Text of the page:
In 1813 Beethoven’s productivity declined markedly, but towards the end of the year he composed Wellingtons Sieg (‘Wellington’s Victory’, often known as the ‘Battle Symphony’), which celebrated the defeat of the French army by the Duke of Wellington at the Battle of Vitoria. The work was originally suggested by Johann Maelzel (1772–1838), the inventor of the metronome. Beethoven later fell out with Maelzel, but was the first major composer to use metronome marks, and even provided some retro-spectively for symphonies composed several years earlier.
Beethoven reached the heights of popular acclaim in 1814 with a series of politically inspired works that are little known nowadays. The following year, however, his personal life was thrown into turmoil with the death of his brother Carl. Beethoven at once attempted to become guardian to his nine-year-old nephew Karl, claiming that the boy’s mother Johanna was an unsuitable protector and role model for the boy. His claims had some justification, since she was known to be dishonest, badly educated and of poor reputation, whereas Beethoven himself always had high moral values. The result was a series of legal battles that lasted until 1820 and absorbed much of his energy, but he was eventually successful in excluding Johanna from the guardianship and Karl went to live with his famous uncle.
Meanwhile, however, his thinking was becoming increasingly profound. He displayed growing interest in religious matters, including the writings of Indian mystics. He also turned to the music of Bach for inspiration, and adopted a more complex contrapuntal style in which every instrumental line developed thematic mat-erial. His last two cello sonatas are the first works in which this late style is clearly apparent, and the final movement of No. 2 consists of a fugue, as do several other movements in his late period.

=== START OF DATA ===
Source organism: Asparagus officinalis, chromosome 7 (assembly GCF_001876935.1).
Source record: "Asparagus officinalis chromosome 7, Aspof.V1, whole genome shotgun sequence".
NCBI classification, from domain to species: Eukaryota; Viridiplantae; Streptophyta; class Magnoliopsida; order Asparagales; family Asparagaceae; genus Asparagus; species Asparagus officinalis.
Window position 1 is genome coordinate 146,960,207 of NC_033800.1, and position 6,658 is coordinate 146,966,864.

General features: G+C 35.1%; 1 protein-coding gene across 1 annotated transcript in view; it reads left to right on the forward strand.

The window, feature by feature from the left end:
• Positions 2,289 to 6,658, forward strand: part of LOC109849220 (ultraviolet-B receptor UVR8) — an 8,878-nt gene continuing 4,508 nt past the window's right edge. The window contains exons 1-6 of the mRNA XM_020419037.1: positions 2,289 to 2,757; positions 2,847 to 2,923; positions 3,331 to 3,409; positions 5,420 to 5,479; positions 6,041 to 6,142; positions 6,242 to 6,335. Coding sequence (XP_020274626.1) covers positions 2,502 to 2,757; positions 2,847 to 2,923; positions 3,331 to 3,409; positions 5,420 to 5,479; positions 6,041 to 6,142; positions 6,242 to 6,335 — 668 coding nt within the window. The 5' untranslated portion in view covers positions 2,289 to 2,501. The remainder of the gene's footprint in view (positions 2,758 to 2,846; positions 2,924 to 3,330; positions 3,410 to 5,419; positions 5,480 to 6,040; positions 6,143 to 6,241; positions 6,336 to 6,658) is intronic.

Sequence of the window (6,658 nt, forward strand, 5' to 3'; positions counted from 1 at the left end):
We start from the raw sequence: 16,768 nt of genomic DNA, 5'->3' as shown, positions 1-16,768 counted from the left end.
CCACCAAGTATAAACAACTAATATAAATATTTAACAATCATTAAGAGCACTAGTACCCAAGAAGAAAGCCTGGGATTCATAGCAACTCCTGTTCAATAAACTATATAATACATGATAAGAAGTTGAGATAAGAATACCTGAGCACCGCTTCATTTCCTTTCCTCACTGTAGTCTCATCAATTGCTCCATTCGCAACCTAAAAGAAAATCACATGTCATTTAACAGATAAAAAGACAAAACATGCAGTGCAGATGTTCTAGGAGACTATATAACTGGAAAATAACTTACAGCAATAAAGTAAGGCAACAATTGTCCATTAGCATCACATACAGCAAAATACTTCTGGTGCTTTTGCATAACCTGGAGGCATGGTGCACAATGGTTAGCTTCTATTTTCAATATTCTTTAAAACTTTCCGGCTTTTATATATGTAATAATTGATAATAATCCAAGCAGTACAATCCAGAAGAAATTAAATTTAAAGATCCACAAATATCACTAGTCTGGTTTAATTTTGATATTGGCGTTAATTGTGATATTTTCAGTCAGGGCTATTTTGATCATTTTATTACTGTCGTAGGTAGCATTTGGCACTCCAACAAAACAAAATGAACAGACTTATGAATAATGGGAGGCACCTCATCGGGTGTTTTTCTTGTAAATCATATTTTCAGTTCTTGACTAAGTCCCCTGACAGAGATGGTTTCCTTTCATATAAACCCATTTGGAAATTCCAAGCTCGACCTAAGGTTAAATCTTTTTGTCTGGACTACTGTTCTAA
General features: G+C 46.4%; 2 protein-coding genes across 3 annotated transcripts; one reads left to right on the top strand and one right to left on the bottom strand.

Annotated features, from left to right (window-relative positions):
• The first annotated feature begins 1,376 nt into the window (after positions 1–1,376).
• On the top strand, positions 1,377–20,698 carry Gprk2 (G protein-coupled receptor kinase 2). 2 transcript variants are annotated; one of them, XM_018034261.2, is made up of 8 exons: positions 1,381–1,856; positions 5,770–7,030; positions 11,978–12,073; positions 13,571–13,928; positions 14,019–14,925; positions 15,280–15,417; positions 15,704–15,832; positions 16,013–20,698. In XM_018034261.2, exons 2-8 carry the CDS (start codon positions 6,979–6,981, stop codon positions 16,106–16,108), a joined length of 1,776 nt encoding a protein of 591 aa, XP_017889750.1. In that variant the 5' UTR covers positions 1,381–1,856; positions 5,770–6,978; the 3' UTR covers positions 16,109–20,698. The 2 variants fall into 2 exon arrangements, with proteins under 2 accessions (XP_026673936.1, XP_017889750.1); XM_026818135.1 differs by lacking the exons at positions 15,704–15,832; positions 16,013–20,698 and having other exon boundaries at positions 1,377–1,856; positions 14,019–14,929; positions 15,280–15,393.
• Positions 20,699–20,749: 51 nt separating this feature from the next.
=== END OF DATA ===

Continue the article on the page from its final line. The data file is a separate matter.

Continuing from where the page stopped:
For the next few years Beethoven was plagued by frequent bouts of ill health. This was probably the main cause of a substantial fall in the number of new works produced, although other factors, such as his legal disputes, his changing domestic circumstances and his efforts to provide for his nephew, also contributed. During 1817 he composed virtually nothing, and there was to be a similar creative silence for much of 1821. He may also have been searching for a way forward in the development of his music, for he jotted down many ideas that were not brought to fruition – most notably a piano concerto in D (1815) and a piano trio in F minor (1816).
The key to progress was found in expansion. Just as his ‘Eroica’ and several works written shortly afterwards had exhibited unprecedented length, so now he embarked on a series of works in which the size and scale were expanded still further. These included the ‘Hammerklavier’ Sonata of 1818; the Ninth Symphony, begun in earnest about the same time; and the ‘Diabelli’ Variations and the Missa solemnis, both begun in 1819.